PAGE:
Court cases and a new draft law from the European Commission are chipping away at the controversial industry. What comes next may look very different.
WHEN FORMER UBER driver Yaseen Aslam first started campaigning for app workers’ rights back in 2014, the battle felt hopeless; like a “dark tunnel.” He claims academics told him it was impossible to succeed because his fellow gig workers were too disparate and the majority were people from ethnic minorities, groups that did not have high rates of union membership. Seven years later, Aslam—now president of the App Drivers and Couriers Union (ADCU), a group with thousands of members—can look across the UK and Europe and watch multiple court cases rule in favor of more employment rights for gig workers. “This has been a massive year,” he says. “We are now starting to see the light.”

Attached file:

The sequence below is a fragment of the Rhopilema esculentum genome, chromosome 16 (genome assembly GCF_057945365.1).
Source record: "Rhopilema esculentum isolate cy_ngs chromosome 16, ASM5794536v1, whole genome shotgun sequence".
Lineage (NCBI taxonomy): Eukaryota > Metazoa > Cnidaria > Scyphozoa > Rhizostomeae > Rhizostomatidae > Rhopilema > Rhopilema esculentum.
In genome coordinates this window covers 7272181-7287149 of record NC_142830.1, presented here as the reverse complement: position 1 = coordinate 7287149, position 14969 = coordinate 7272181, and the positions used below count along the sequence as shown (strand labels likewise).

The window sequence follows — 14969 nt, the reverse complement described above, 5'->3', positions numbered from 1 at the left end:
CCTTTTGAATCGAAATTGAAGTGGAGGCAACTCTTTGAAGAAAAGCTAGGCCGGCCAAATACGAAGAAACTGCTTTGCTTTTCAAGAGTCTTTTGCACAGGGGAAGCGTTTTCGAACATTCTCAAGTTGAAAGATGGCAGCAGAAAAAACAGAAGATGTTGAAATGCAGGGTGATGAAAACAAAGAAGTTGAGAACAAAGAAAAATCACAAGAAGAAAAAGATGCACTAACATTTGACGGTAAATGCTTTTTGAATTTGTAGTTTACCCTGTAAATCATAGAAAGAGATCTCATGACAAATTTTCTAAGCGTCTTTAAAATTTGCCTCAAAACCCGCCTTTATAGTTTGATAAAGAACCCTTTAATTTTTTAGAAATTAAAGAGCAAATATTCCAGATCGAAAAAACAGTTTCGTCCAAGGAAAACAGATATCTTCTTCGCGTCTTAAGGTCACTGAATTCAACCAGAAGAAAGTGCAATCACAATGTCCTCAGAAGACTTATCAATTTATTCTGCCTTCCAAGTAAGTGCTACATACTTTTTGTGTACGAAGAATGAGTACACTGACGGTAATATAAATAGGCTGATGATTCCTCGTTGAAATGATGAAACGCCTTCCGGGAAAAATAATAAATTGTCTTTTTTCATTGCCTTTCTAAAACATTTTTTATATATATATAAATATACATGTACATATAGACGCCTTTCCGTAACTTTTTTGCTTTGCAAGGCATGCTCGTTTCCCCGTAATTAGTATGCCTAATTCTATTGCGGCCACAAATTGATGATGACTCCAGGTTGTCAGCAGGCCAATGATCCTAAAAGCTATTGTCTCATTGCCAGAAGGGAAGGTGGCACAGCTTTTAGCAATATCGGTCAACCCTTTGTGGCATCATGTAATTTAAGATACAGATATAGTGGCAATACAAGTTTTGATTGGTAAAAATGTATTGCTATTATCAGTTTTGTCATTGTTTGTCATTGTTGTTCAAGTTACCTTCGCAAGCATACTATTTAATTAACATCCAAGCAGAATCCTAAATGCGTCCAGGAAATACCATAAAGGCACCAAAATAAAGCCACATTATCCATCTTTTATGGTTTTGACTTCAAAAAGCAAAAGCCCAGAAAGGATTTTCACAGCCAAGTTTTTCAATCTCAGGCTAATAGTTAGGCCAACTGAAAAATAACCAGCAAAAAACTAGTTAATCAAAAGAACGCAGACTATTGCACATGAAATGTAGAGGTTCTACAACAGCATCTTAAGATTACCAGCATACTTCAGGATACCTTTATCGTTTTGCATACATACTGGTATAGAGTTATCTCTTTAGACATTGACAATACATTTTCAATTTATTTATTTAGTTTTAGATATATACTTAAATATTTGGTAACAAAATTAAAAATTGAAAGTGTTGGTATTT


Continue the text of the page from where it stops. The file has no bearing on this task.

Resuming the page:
Over the past 12 months, gig economy companies have spent a lot of time in court, as judges scrutinize a business model that promises workers more flexibility in exchange for fewer rights than traditional employees. But on December 9, the European Commission announced one of the biggest challenges to that business model yet, publishing a major new draft law designed to reshape the relationship between gig workers and the platforms that pay them. If passed, the rules could affect up to 4 million people, estimates the Commission, which suggests it is responding to a flurry of activity in national courts. “There are more than one thousand court rulings across the EU already [against] different platforms, and there are hundreds of cases still pending,” said European trade commissioner Valdis Dombrovskis in a press conference. “So the aim of this proposal is, among other things, to provide more clarity.”